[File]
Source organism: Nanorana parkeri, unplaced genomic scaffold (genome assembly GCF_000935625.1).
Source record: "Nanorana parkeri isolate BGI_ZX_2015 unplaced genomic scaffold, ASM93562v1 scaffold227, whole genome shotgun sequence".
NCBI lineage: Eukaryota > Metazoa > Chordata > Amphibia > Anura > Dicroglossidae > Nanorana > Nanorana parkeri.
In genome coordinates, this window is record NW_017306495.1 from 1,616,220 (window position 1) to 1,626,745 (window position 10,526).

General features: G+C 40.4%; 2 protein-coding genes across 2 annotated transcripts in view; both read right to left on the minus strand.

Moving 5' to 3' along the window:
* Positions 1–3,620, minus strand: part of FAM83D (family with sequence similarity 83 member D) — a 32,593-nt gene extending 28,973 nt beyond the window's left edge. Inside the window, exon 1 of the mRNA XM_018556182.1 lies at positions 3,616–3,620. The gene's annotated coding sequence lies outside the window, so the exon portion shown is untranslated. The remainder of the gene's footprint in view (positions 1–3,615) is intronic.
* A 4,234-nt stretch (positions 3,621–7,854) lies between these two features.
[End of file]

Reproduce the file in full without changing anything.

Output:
Source organism: Nanorana parkeri, unplaced genomic scaffold (genome assembly GCF_000935625.1).
Source record: "Nanorana parkeri isolate BGI_ZX_2015 unplaced genomic scaffold, ASM93562v1 scaffold227, whole genome shotgun sequence".
NCBI lineage: Eukaryota > Metazoa > Chordata > Amphibia > Anura > Dicroglossidae > Nanorana > Nanorana parkeri.
In genome coordinates, this window is record NW_017306495.1 from 1,616,220 (window position 1) to 1,626,745 (window position 10,526).

General features: G+C 40.4%; 2 protein-coding genes across 2 annotated transcripts in view; both read right to left on the minus strand.

Moving 5' to 3' along the window:
* Positions 1–3,620, minus strand: part of FAM83D (family with sequence similarity 83 member D) — a 32,593-nt gene extending 28,973 nt beyond the window's left edge. Inside the window, exon 1 of the mRNA XM_018556182.1 lies at positions 3,616–3,620. The gene's annotated coding sequence lies outside the window, so the exon portion shown is untranslated. The remainder of the gene's footprint in view (positions 1–3,615) is intronic.
* A 4,234-nt stretch (positions 3,621–7,854) lies between these two features.